family; XPs, XPa, and XPe. Each come with a different set of  tools  and
	applications to help the administrator. XPe is fully featured with  many
	different management options. XPa and XPe have slightly less.  For  this
	paper I will be discussing just XPe, but  most  of  these  tactics  also
	apply to the other versions. Citrix uses  XML  over  whatever  port  you
	want usually port 80 to begin communication. Citrix listens  by  default
	on port 1494 and must be connected to using the Citrix ICA client  which
	can be downloaded for free from their web site.

	- Citrix NFuse/Citrix Secure Gateway

	   Citrix NFuse allows the administrator to lock down

	applications even further by only allowing connections in through a  web
	browser. NFuse itself sits on IIS 5.0 by default but I have seen  papers
	detailing how to set it  up  on  apache.  You  probably  understand  the
	concerns regarding NFuse sitting on IIS by default and we will touch  on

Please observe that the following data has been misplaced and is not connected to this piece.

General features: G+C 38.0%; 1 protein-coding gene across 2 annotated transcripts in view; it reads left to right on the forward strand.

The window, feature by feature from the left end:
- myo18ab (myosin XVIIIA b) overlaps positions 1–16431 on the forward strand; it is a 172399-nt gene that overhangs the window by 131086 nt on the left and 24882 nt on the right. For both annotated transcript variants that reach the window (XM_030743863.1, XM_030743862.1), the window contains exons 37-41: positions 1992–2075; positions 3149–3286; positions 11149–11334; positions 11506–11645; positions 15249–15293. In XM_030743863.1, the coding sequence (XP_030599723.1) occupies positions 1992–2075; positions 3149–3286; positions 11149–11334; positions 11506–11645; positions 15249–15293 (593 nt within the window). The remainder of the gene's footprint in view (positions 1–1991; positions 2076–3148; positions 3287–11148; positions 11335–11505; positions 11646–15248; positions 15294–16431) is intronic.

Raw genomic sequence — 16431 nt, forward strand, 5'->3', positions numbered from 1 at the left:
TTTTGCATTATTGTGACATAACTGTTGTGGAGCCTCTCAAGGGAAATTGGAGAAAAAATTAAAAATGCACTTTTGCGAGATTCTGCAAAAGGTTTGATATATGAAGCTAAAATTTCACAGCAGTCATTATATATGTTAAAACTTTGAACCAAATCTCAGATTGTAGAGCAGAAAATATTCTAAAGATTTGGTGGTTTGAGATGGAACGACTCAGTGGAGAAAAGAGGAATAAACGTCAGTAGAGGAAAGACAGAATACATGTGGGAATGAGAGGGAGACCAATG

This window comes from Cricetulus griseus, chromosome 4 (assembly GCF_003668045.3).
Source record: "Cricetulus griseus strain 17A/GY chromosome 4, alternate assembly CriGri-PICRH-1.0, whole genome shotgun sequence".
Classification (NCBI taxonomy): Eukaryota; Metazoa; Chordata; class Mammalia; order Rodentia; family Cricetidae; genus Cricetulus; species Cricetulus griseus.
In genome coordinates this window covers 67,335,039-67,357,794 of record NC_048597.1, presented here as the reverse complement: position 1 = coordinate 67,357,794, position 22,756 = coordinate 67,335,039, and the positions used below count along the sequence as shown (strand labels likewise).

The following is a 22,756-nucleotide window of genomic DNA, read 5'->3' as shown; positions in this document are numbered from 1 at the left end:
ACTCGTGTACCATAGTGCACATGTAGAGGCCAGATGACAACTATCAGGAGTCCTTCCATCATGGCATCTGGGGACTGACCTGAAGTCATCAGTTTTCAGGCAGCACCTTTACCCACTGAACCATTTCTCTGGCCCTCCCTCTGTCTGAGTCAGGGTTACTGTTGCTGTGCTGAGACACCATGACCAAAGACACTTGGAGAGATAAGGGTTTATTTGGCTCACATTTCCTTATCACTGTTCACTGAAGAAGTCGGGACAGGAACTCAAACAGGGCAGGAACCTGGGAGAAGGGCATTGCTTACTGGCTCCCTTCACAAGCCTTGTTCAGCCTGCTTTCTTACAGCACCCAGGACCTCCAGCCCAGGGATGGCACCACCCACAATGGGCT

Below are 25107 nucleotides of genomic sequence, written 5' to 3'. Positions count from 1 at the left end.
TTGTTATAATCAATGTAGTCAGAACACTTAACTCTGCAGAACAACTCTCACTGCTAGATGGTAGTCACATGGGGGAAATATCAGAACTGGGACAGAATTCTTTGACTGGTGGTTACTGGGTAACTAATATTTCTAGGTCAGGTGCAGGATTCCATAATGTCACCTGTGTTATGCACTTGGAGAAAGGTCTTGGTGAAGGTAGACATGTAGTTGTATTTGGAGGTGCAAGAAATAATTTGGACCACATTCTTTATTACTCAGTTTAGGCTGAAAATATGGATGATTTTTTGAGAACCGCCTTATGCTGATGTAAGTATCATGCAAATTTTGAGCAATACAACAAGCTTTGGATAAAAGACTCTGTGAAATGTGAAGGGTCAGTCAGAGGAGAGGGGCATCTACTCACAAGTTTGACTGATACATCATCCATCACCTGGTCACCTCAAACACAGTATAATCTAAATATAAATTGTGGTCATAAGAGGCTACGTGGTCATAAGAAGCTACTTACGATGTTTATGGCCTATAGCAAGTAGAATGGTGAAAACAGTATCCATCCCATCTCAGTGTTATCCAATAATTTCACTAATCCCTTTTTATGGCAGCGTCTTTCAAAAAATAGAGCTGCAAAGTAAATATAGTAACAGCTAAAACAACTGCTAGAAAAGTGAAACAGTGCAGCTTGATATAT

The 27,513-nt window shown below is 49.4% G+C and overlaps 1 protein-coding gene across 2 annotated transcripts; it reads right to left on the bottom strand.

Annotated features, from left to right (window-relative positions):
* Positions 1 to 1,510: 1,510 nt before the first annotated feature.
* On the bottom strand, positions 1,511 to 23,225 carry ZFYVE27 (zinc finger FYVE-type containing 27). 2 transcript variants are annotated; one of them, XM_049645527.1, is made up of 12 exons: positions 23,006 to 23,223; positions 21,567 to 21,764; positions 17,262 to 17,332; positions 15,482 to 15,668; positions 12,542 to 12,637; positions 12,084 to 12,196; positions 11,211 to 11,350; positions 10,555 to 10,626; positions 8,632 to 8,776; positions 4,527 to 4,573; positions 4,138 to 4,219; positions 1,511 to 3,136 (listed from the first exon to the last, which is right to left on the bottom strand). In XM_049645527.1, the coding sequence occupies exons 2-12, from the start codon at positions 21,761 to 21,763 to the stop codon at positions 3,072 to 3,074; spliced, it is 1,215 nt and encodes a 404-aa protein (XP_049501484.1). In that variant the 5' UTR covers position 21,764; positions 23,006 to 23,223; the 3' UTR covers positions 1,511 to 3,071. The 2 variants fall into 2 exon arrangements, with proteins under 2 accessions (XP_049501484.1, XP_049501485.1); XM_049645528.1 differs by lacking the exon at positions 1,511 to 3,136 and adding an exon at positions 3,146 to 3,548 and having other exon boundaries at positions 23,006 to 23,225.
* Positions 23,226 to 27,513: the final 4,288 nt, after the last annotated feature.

that subject later. All  communication  is  done  over  SSL  at  128-bit
	encryption, IF specified.

	A common setup with NFuse for remote access allows the administrator  to
	also implement Citrix Secure Gateway. If they properly configure  NFuse,
	the remote user should not be able to directly access the Citrix  Server
	itself. Instead, all connections are filtered through the  NFuse  server
	through the Secure Gateway connection. Here's a diagram to make  this  a
	bit easier to understand.


			      | |  |

		              |	|  +-[DMZ]-->[Citrix NFuse Server]

			      |	|     | |	    [Citrix Secure Gateway]